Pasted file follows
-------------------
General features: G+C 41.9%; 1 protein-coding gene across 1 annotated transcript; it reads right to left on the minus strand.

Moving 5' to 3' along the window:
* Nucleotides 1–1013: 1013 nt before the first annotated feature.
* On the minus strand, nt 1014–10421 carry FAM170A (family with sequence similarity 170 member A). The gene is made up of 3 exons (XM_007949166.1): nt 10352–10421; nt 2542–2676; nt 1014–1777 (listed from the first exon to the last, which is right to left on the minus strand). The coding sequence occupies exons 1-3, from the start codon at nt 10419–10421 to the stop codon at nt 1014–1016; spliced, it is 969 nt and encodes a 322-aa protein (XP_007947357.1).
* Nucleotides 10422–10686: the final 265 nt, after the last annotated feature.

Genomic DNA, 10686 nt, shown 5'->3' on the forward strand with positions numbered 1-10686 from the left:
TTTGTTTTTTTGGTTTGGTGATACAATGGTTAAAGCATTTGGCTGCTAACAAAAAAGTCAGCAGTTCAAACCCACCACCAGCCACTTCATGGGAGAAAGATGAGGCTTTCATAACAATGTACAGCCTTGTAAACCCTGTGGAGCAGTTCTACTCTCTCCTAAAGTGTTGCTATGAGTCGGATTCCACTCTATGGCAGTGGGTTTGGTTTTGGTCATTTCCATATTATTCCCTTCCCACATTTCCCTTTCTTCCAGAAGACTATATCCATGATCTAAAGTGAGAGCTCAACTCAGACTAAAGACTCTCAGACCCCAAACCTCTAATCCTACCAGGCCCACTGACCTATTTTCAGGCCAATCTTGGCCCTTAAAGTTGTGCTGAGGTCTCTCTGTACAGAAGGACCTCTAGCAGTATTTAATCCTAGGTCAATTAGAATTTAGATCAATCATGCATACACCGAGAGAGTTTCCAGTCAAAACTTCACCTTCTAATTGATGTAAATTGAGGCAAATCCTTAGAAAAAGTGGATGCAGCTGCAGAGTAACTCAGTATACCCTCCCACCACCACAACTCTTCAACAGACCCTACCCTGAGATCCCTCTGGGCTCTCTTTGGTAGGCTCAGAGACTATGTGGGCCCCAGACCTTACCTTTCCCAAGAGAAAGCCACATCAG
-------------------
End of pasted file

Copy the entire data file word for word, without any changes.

General features: G+C 41.9%; 1 protein-coding gene across 1 annotated transcript; it reads right to left on the minus strand.

Moving 5' to 3' along the window:
* Nucleotides 1–1013: 1013 nt before the first annotated feature.
* On the minus strand, nt 1014–10421 carry FAM170A (family with sequence similarity 170 member A). The gene is made up of 3 exons (XM_007949166.1): nt 10352–10421; nt 2542–2676; nt 1014–1777 (listed from the first exon to the last, which is right to left on the minus strand). The coding sequence occupies exons 1-3, from the start codon at nt 10419–10421 to the stop codon at nt 1014–1016; spliced, it is 969 nt and encodes a 322-aa protein (XP_007947357.1).
* Nucleotides 10422–10686: the final 265 nt, after the last annotated feature.

Genomic DNA, 10686 nt, shown 5'->3' on the forward strand with positions numbered 1-10686 from the left:
TTTGTTTTTTTGGTTTGGTGATACAATGGTTAAAGCATTTGGCTGCTAACAAAAAAGTCAGCAGTTCAAACCCACCACCAGCCACTTCATGGGAGAAAGATGAGGCTTTCATAACAATGTACAGCCTTGTAAACCCTGTGGAGCAGTTCTACTCTCTCCTAAAGTGTTGCTATGAGTCGGATTCCACTCTATGGCAGTGGGTTTGGTTTTGGTCATTTCCATATTATTCCCTTCCCACATTTCCCTTTCTTCCAGAAGACTATATCCATGATCTAAAGTGAGAGCTCAACTCAGACTAAAGACTCTCAGACCCCAAACCTCTAATCCTACCAGGCCCACTGACCTATTTTCAGGCCAATCTTGGCCCTTAAAGTTGTGCTGAGGTCTCTCTGTACAGAAGGACCTCTAGCAGTATTTAATCCTAGGTCAATTAGAATTTAGATCAATCATGCATACACCGAGAGAGTTTCCAGTCAAAACTTCACCTTCTAATTGATGTAAATTGAGGCAAATCCTTAGAAAAAGTGGATGCAGCTGCAGAGTAACTCAGTATACCCTCCCACCACCACAACTCTTCAACAGACCCTACCCTGAGATCCCTCTGGGCTCTCTTTGGTAGGCTCAGAGACTATGTGGGCCCCAGACCTTACCTTTCCCAAGAGAAAGCCACATCAG